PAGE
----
PHOTO (INSERT 2):A customer looks over Toyota automobiles at a dealership in Daly City, California, February 2, 2010.  REUTERS/Robert Galbraith

9 comments

We welcome comments that advance the story through relevant opinion, anecdotes, links and data. If you see a comment that you believe is irrelevant or inappropriate, you can flag it to our editors by using the report abuse links. Views expressed in the comments do not represent those of Reuters. For more information on our comment policy, see http://blogs.reuters.com/fulldisclosure/2010/09/27/toward-a-more-thoughtful-conversation-on-stories/

If you start or move a company to NY, you get ten years tax free. So how many small and medium corporations in CA will move to NY if they can? With this system I guess it wouldn’t matter as the sales in CA would be taxed the same? Hmmm…

Posted by tmc | Report as abusive

The simple answer is to reduce the corporate tax rate and also reduce the deductions. The corporations do this sort of thing because the US has among the highest corporate tax rate in the world.

Posted by stevedebi | Report as abusive

If corporate tax rates mattered, then Google would have located themselves in Bullnutz, Oklahoma instead of the Silicon Valley.

Fact is, What innovation wants is a supply of smart capable people (not anti-science bible whackos), infrastructure and proximity to good-looking women.

The coasts get the mosts, and the square states get the ghosts. Always was, and always will be. A good accountant can fix taxes on paper. You can’t fix creationist loonies.

Posted by AlkalineState | Report as abusive

The author omits that California currently taxes the bejezus out of any locally based company and is one of the most unfriendly states to do business in. (He also omits all the employee taxes that the company has to pay for example.)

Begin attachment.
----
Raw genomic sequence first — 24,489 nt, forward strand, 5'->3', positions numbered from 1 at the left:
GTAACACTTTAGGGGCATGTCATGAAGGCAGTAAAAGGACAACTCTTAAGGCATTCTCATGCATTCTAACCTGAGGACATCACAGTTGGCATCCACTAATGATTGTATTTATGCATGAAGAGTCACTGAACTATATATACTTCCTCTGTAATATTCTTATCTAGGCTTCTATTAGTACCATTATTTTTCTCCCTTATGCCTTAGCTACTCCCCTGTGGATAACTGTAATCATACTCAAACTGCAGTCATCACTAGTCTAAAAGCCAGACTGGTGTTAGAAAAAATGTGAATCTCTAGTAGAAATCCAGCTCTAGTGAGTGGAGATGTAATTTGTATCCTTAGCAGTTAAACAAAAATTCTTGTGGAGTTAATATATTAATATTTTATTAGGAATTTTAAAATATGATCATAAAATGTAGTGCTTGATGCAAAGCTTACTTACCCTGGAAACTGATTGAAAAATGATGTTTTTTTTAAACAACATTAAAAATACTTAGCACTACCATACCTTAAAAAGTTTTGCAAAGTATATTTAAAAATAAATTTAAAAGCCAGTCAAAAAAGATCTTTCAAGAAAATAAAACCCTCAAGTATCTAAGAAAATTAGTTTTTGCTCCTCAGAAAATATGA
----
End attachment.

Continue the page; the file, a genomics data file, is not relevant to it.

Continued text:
It would be simpler, easier and more efficient just to eliminate corporate taxation altogther and tax the distributions to shareholders (non-domicile shareholders can be subject to a withholding tax). Amongst other things it would eliminate the elaborate and potentially dangerous financial engineering that goes one and this would make American companies much more competitive globally.

If the state wishes to impose a sales tax for revenue substitution then fine, but it should be a Value Added Tax system where input taxes are offset against sales tax collected.

Posted by LondonObserver | Report as abusive

Part of the problem is that here in America we have developed a bizarre tradition of letting companies keep two sets of books: A rosy one for investors (the glossy quarterly reports outlining the billions they are making)….. and then the tax forms, which paint a gloomy picture about how the company won’t even be able to afford gasoline to visit grandma in the hospital.